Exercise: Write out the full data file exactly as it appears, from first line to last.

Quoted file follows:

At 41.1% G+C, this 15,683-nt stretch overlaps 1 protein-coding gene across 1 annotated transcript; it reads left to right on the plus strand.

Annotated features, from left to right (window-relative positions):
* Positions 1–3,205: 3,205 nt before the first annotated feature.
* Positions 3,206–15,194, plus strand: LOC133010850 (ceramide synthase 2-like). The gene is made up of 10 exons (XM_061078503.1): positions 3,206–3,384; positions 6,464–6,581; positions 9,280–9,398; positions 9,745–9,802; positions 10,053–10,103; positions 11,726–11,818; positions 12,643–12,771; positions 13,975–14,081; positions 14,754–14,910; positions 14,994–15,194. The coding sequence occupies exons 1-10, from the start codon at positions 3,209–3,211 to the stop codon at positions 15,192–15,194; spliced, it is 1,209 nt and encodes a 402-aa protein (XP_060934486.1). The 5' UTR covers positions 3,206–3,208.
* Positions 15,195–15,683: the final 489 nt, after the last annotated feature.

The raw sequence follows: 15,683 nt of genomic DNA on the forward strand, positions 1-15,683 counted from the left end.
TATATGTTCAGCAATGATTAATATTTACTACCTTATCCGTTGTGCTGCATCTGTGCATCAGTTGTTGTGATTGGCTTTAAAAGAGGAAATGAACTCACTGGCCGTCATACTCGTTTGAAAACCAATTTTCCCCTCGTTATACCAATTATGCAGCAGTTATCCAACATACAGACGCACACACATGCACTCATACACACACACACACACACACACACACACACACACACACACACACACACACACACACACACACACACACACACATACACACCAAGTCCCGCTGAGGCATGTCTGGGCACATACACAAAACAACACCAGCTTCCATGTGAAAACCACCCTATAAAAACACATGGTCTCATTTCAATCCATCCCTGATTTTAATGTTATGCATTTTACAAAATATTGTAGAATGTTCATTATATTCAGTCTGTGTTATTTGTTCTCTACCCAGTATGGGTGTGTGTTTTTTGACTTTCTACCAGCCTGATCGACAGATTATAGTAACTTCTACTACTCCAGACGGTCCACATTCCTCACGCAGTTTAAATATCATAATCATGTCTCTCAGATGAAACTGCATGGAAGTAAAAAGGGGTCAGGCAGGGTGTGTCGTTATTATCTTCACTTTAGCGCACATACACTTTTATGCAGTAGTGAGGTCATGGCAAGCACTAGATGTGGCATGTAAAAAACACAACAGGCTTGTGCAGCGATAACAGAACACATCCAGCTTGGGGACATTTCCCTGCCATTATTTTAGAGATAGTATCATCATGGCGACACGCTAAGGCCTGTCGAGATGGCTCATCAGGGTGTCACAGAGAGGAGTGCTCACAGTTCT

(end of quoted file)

At 41.1% G+C, this 15,683-nt stretch overlaps 1 protein-coding gene across 1 annotated transcript; it reads left to right on the plus strand.

Annotated features, from left to right (window-relative positions):
* Positions 1–3,205: 3,205 nt before the first annotated feature.
* Positions 3,206–15,194, plus strand: LOC133010850 (ceramide synthase 2-like). The gene is made up of 10 exons (XM_061078503.1): positions 3,206–3,384; positions 6,464–6,581; positions 9,280–9,398; positions 9,745–9,802; positions 10,053–10,103; positions 11,726–11,818; positions 12,643–12,771; positions 13,975–14,081; positions 14,754–14,910; positions 14,994–15,194. The coding sequence occupies exons 1-10, from the start codon at positions 3,209–3,211 to the stop codon at positions 15,192–15,194; spliced, it is 1,209 nt and encodes a 402-aa protein (XP_060934486.1). The 5' UTR covers positions 3,206–3,208.
* Positions 15,195–15,683: the final 489 nt, after the last annotated feature.

The raw sequence follows: 15,683 nt of genomic DNA on the forward strand, positions 1-15,683 counted from the left end.
TATATGTTCAGCAATGATTAATATTTACTACCTTATCCGTTGTGCTGCATCTGTGCATCAGTTGTTGTGATTGGCTTTAAAAGAGGAAATGAACTCACTGGCCGTCATACTCGTTTGAAAACCAATTTTCCCCTCGTTATACCAATTATGCAGCAGTTATCCAACATACAGACGCACACACATGCACTCATACACACACACACACACACACACACACACACACACACACACACACACACACACACACACACACACACACACACATACACACCAAGTCCCGCTGAGGCATGTCTGGGCACATACACAAAACAACACCAGCTTCCATGTGAAAACCACCCTATAAAAACACATGGTCTCATTTCAATCCATCCCTGATTTTAATGTTATGCATTTTACAAAATATTGTAGAATGTTCATTATATTCAGTCTGTGTTATTTGTTCTCTACCCAGTATGGGTGTGTGTTTTTTGACTTTCTACCAGCCTGATCGACAGATTATAGTAACTTCTACTACTCCAGACGGTCCACATTCCTCACGCAGTTTAAATATCATAATCATGTCTCTCAGATGAAACTGCATGGAAGTAAAAAGGGGTCAGGCAGGGTGTGTCGTTATTATCTTCACTTTAGCGCACATACACTTTTATGCAGTAGTGAGGTCATGGCAAGCACTAGATGTGGCATGTAAAAAACACAACAGGCTTGTGCAGCGATAACAGAACACATCCAGCTTGGGGACATTTCCCTGCCATTATTTTAGAGATAGTATCATCATGGCGACACGCTAAGGCCTGTCGAGATGGCTCATCAGGGTGTCACAGAGAGGAGTGCTCACAGTTCT